What Aloe Vera Does In Your Body: Why Egyptians Called It The Plant Of Immortality?

Aloe Vera is an amazing plant known for its incredible healing abilities. It has been used for millennia, and has been called the plant of immortality in ancient Egypt. The plant contains more than 200 biologically active compounds including vitamins, minerals and polysaccharides.

Here are some of the most important nutrients in the plant:


Aloe vera contains important enzymes like amylase and lipase which can aid in digestion by breaking down fat and sugar molecules. One molecule in particular, Bradykinase, helps to reduce inflammation.

Vitamins and minerals

Aloe Vera is rich in vitamins A, B1, B2, B3, B6, C, E, folic acid and choline. It also contains the rare vitamin B12. Besides the vitamins, the plant contains minerals such as calcium, magnesium, zinc, iron, manganese, potassium, sodium and copper.

Amino Acids

Aloe vera contains 20 of the 22 essential amino acids required by the human body. It also contains salicylic acid, which fights inflammation and bacteria.

Other Uses for Aloe

Aside from being an excellent body cleanser, removing toxic matter from the stomach, kidneys, spleen, bladder, liver, and colon, aloe can also offer effective relief from more immediate ailments, such as indigestion, upset stomach, ulcers, and gut inflammation. It also strengthens the digestive tract and alleviates joint inflammation, making it a great option for arthritis sufferers.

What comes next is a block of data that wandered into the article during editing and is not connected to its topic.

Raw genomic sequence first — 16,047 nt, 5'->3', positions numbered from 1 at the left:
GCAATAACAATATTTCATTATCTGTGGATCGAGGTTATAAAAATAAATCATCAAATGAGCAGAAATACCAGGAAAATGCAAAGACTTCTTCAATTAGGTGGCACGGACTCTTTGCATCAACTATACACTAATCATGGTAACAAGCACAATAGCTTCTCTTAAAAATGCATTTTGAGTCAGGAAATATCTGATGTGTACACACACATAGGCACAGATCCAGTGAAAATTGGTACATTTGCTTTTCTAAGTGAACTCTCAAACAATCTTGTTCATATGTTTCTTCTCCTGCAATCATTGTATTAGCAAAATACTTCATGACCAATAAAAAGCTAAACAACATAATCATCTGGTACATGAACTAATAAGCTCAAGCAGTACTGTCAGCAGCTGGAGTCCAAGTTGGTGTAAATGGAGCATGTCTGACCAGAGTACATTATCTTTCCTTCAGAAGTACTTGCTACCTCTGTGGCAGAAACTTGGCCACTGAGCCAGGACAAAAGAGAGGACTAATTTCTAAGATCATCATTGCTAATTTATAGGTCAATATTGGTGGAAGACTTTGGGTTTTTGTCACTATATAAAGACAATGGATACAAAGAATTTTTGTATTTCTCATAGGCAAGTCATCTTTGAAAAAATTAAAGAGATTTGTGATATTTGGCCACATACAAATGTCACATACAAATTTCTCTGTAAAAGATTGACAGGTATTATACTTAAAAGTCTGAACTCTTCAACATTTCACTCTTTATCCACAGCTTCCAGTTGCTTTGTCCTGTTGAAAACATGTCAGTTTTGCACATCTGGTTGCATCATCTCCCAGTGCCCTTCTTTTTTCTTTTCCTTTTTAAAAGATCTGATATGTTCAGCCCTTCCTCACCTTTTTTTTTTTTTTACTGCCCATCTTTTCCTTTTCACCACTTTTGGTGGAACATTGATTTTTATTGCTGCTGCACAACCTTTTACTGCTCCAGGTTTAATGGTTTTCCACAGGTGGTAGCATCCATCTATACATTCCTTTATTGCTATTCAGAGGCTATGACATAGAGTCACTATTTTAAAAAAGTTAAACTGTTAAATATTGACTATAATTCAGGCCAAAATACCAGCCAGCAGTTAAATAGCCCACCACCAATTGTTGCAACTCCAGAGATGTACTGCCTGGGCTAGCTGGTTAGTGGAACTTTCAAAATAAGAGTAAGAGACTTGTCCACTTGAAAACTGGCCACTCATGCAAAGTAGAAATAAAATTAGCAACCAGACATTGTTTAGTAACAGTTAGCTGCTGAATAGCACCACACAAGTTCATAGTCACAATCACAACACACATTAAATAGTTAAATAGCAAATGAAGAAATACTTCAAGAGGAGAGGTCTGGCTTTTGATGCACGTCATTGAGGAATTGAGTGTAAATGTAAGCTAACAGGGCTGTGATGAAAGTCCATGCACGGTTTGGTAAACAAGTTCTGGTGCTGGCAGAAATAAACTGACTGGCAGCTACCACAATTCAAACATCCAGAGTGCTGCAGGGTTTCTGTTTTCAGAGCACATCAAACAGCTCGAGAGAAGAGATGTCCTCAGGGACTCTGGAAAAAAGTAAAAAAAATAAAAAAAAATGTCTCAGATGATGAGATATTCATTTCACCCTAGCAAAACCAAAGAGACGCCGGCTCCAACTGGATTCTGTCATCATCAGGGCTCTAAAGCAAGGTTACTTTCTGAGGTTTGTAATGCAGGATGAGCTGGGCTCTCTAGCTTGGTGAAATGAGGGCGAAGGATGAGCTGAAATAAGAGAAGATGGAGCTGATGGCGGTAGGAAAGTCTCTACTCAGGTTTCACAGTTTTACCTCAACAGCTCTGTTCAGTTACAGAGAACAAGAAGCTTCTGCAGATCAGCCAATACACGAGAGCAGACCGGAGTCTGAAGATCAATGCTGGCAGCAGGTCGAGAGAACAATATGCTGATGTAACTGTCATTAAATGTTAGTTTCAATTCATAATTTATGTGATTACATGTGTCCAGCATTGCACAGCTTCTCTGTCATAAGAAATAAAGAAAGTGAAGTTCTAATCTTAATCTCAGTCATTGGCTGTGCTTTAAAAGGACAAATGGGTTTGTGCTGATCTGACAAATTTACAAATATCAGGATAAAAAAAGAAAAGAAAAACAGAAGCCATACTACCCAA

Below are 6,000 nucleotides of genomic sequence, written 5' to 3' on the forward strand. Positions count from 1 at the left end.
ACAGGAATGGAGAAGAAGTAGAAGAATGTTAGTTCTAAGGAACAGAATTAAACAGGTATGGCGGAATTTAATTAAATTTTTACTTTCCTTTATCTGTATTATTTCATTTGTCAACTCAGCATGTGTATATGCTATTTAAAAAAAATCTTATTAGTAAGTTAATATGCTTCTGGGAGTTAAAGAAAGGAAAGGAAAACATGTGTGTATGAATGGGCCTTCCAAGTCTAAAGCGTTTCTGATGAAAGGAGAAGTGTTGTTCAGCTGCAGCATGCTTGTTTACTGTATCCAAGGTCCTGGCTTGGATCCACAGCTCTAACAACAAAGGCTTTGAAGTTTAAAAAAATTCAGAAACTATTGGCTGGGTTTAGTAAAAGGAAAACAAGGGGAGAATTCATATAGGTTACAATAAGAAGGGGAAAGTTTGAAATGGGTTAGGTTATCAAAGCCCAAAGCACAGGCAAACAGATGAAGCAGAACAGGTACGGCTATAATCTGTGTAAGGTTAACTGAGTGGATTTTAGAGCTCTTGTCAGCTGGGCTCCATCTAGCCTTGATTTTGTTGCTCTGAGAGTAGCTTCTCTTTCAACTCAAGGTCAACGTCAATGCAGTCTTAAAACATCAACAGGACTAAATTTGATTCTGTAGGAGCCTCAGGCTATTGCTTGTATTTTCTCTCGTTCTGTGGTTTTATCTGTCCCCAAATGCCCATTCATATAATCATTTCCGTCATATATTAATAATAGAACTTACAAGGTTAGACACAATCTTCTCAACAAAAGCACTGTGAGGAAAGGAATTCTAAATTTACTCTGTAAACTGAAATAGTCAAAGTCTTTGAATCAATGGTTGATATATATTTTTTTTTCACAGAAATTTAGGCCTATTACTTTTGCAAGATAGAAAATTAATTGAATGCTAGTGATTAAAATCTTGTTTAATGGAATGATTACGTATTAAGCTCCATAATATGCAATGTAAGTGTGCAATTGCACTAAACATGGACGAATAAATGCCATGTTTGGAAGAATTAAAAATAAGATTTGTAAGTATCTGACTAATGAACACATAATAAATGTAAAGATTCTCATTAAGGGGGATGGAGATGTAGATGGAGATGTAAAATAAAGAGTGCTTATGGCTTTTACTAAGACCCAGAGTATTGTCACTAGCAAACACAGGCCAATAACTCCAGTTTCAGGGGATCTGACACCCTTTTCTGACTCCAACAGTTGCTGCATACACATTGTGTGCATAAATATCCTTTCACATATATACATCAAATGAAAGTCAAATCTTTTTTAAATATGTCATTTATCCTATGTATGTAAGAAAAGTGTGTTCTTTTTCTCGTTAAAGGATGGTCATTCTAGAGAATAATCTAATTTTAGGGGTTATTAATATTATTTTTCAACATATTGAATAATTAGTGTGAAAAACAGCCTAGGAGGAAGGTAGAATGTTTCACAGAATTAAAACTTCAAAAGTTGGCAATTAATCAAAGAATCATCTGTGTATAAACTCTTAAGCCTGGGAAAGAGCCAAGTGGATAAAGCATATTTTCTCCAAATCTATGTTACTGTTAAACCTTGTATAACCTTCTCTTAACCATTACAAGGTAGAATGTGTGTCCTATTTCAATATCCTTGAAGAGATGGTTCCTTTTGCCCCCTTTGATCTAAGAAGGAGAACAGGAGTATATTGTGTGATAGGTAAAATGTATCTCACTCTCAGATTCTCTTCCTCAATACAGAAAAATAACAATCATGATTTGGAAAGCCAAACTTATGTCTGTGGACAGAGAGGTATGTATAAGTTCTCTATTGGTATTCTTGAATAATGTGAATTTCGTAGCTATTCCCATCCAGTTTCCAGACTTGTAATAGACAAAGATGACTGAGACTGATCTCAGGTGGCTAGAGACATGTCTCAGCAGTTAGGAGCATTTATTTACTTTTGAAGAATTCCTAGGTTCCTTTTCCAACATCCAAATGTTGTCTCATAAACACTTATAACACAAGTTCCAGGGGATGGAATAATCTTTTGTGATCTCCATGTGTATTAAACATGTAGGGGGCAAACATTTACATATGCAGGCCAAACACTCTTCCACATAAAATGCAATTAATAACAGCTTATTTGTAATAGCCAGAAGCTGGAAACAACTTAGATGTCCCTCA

The plant can be consumed or used topically – if you choose to consume it, you can add the gel to your favorite juices and smoothies.

How to use the Aloe Vera gel

First, wash your hands well and clean a cutting board, then put mature, thick and deep green Aloe leaves on it. They should be 4-6 inches long – try picking the ones which are near the bottom of the plant.

Cut the leaves from the plant and put them in a bowl at a 45 degree angle for 45 minutes – this will enable the bitter Aloe juice to drain out. It is a powerful laxative and may cause potassium deficiency.

After 15 minutes, put the leaves on the concave side on the board and cut around the perimeter. This will expose the gel which you can collect with the knife. Do the same on the opposite side of the leaf, then put the gel in a jar, and squeeze some lemon juice over it. Finally, pour all the gel in a food processor, blend it and keep it in a container in the bridge.

For topical use, rub the gel on wounds a couple of times a day until you see results.

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